Don’t worry, these guys aren’t suffering from nasty cases of gastro – their scat assists in marking their territory, helping them to avoid confrontation with other animals (and wombats aren’t big on conflict). The square shape helps the poop stay put, so it doesn’t roll off the edges and go unnoticed by others.
But that’s not the only purpose served by this curious-looking excrement – the scent of female wombats’ poo may help to indicate to males when she is most fertile. Which is great news for everyone, because the only thing cuter than a wombat, is a wombat joey.
Yep – even insects poop! Insect droppings can serve a variety of purposes – from providing protection to playing an important role in species reproduction.
Snails and slugs, like the endangered Mount Kaputar pink slug, use an opening on their bodies, called a pneumostome, to breathe and expel their poo. This opening is found on the right side of the invertebrates’ mantle – or what we might think of as their ‘back’ – and is usually much easier to see on slugs than snails because slugs have no shell.
Slugs and snails use the pneumostome for breathing and expelling waste using a 2-way counter current system, which ensures their faeces don’t end up in the lungs.
If you stumble upon one of these fluoro pink friends, you can log your sighting using the Slug Sleuth App.
In thoroughly unappetising news, some ants spread their poo around to encourage fungal growth, which they then feed on.
Insect poo even has potential uses in medicine – researchers are using the anti-pathogenic properties of insect faeces to discover new antimicrobials and probiotics.
Known as the giants of the sea, the potential impacts of whales’ huge intake of food may be offset by their output of iron-rich poo.
Did you know? Whale poo is usually bright orange or red! This is because whales primarily feed on krill, tiny orangey-red crustaceans.
Whale poos are made of liquid so, instead of sinking, they linger at the surface of the ocean, enabling microscopic algae-like phytoplankton to access the nutrient-dense substance. Since these microalgae are at the bottom of the ocean’s food chain and provide food to many other sea creatures, it’s crucial that these guys are well-fed on iron and nitrogen, of which whale poo is full of.View this post on Instagram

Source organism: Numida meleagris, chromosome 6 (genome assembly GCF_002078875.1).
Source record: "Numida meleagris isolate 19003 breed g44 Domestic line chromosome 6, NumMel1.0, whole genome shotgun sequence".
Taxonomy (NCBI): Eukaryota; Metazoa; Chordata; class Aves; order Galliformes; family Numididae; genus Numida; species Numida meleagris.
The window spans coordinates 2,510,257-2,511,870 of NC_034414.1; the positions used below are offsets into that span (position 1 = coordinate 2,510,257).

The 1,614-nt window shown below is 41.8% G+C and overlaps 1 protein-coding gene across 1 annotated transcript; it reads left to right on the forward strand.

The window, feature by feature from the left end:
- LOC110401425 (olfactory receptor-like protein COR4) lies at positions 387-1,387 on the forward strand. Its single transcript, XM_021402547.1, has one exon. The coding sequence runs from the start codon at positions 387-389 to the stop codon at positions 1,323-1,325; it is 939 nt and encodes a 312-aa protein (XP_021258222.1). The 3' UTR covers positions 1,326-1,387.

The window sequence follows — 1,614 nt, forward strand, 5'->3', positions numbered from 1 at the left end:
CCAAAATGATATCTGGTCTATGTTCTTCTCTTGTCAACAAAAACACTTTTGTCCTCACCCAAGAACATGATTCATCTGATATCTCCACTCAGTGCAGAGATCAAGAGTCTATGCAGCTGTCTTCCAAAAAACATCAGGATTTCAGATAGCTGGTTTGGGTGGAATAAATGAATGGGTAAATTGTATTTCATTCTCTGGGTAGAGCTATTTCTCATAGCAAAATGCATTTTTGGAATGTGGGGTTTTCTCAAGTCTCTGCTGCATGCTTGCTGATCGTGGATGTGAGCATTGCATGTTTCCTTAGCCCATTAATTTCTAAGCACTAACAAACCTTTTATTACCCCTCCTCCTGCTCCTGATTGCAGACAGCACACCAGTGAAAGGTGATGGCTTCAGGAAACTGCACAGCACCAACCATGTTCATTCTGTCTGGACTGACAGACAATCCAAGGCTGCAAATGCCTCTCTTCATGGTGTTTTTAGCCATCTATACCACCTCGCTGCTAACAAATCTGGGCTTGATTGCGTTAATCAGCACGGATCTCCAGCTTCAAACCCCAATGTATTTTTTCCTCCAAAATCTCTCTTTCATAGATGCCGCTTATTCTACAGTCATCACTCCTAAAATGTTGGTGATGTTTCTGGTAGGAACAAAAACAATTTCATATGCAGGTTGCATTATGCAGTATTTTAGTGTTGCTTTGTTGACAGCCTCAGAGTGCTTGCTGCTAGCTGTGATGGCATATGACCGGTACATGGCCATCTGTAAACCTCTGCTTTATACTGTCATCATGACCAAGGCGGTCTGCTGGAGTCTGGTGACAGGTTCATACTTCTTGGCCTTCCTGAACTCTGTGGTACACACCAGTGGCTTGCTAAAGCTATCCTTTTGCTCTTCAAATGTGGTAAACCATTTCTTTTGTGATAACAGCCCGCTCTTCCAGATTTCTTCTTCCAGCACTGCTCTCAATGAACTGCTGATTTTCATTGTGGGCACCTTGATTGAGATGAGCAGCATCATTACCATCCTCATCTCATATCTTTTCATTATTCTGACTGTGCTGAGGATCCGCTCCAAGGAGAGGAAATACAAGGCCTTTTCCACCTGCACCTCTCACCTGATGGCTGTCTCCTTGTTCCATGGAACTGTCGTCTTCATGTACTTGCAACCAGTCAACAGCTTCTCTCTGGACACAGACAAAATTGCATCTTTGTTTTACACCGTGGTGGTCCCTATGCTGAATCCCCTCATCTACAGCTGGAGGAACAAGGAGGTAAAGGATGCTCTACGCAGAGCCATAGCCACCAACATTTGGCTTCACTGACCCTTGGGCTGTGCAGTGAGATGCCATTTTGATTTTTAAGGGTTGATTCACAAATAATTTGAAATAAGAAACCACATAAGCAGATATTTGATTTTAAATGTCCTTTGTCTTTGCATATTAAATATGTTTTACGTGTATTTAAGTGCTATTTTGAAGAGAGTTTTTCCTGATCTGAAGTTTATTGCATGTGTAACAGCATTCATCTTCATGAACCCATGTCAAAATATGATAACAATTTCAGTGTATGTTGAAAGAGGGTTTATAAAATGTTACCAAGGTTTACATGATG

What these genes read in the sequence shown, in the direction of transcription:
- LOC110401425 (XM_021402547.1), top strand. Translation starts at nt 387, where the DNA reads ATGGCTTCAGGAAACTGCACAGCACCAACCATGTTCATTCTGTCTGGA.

Southern right whales, blue whales, humpback whales and sperm whales are listed as threatened in NSW. To help keep these majestic creatures safe, boats should keep 100 – 300m distance from whales (at least 300 if you’re on a jet ski) and avoid cutting in front of travelling whales. Swimmers should keep at least 30m away from the animals and help keep our oceans beautiful by discarding rubbish and waste in bins.
Learn more about our favourite gentle giants here.
NSW National Parks and Saving our Species can’t imagine a world without our wombats or whales, and together are dedicated to securing a future for our threatened species in the wild. Find out how you can join the movement to help.
NSW National Parks and Wildlife Service have committed to a zero extinctions target for threatened species to ensure NSW national parks are permanent refuges for native species, a first for Australia and globally. Check out some of our world-leading initiatives like Feral Free Areas, Assets of Intergenerational Significance, and Performance Scorecards.